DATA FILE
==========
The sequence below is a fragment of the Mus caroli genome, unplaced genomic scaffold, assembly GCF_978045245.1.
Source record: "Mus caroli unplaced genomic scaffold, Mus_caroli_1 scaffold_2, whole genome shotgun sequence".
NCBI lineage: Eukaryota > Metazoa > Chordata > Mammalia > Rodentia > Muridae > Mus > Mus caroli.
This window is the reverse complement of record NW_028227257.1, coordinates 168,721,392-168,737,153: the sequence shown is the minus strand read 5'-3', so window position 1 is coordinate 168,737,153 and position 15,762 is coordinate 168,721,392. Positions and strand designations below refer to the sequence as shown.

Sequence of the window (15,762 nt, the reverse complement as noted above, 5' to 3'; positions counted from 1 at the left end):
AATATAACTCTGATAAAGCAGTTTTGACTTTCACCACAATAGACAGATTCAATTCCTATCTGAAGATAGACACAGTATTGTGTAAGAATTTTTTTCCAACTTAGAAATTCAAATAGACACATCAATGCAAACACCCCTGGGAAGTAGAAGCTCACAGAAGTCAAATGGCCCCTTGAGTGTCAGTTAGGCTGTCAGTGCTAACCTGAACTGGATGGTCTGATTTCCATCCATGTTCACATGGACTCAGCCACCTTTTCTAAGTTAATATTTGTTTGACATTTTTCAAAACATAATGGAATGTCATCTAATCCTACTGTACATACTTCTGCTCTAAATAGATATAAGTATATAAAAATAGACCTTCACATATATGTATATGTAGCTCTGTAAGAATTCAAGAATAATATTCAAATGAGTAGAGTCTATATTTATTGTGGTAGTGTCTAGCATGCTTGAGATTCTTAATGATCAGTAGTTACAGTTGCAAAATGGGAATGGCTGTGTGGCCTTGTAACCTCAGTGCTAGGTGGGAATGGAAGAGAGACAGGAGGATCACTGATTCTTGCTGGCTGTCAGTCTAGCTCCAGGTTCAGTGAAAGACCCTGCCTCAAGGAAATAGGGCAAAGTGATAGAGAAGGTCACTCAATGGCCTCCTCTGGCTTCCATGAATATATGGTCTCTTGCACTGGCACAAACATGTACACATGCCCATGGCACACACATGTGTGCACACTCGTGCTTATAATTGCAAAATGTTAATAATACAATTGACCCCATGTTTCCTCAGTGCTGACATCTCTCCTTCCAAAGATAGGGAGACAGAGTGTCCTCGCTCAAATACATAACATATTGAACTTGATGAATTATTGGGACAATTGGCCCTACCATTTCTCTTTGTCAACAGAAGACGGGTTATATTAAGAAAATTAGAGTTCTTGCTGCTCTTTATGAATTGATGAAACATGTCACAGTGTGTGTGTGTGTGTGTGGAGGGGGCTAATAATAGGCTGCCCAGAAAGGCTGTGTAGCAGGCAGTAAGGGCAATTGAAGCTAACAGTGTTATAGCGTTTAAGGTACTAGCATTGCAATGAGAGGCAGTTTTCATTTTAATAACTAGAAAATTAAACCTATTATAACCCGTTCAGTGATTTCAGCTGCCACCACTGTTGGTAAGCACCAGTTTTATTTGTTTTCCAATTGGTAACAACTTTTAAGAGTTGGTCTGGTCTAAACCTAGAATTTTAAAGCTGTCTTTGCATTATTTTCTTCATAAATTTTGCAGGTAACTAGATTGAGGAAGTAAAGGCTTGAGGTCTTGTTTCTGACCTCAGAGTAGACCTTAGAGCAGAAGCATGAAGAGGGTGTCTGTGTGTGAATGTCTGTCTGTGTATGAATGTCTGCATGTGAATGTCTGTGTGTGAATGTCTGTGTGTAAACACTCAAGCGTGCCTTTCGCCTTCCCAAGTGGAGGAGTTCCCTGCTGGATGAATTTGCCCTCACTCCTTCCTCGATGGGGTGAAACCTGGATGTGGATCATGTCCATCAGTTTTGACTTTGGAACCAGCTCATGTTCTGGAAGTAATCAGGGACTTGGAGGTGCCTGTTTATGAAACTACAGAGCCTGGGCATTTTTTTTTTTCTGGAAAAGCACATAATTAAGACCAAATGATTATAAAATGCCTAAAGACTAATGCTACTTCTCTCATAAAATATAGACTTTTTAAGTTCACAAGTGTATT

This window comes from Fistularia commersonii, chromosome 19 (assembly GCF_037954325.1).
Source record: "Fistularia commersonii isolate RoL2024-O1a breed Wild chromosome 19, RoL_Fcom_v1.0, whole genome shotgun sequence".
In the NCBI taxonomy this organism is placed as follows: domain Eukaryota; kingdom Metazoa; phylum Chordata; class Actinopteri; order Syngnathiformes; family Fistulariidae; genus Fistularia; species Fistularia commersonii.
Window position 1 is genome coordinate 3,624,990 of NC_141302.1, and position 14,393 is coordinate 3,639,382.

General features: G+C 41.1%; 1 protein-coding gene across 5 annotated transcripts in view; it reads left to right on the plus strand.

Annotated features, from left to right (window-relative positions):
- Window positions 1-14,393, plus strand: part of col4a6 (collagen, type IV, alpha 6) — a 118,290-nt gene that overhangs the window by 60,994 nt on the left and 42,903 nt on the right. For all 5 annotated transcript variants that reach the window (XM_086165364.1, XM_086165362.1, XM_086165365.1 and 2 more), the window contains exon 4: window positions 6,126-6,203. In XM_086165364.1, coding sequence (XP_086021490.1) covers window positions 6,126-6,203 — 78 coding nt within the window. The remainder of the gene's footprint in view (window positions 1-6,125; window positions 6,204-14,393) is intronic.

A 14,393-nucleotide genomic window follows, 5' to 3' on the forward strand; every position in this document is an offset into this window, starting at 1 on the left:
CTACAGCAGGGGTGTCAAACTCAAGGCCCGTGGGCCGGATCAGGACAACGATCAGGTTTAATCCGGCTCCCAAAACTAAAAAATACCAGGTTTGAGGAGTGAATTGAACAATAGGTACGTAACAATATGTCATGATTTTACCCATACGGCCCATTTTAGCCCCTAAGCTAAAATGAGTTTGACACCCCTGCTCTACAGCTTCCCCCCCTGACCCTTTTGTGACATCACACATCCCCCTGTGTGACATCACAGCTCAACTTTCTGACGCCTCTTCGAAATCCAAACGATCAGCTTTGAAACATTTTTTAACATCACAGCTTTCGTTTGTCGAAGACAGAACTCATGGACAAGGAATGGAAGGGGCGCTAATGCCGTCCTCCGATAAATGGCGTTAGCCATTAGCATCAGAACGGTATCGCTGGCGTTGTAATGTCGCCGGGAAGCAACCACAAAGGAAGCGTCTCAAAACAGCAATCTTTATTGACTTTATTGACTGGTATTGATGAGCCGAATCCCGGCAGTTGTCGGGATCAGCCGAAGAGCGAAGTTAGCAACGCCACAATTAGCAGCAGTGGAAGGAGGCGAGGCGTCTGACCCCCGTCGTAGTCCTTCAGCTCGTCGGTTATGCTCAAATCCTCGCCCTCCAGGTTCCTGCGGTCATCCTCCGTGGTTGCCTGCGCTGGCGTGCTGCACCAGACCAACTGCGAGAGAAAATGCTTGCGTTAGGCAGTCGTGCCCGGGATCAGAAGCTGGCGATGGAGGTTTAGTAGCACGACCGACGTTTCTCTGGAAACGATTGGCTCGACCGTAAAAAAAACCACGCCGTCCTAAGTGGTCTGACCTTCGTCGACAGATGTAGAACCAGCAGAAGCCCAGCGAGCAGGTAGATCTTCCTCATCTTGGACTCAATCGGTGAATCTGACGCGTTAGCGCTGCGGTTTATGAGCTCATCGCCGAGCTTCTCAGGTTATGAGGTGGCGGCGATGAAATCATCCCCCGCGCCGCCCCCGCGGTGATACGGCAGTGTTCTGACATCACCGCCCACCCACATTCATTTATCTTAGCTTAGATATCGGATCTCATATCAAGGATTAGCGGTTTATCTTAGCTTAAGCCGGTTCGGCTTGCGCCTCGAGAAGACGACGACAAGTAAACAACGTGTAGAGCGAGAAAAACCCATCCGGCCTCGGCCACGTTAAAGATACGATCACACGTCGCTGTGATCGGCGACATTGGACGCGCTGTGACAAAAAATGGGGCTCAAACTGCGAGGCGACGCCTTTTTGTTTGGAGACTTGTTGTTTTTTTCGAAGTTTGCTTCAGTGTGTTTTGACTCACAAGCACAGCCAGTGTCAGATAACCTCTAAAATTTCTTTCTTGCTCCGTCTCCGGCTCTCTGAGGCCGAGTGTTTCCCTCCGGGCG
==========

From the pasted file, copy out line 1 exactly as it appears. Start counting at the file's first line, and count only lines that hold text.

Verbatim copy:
The sequence below is a fragment of the Mus caroli genome, unplaced genomic scaffold, assembly GCF_978045245.1.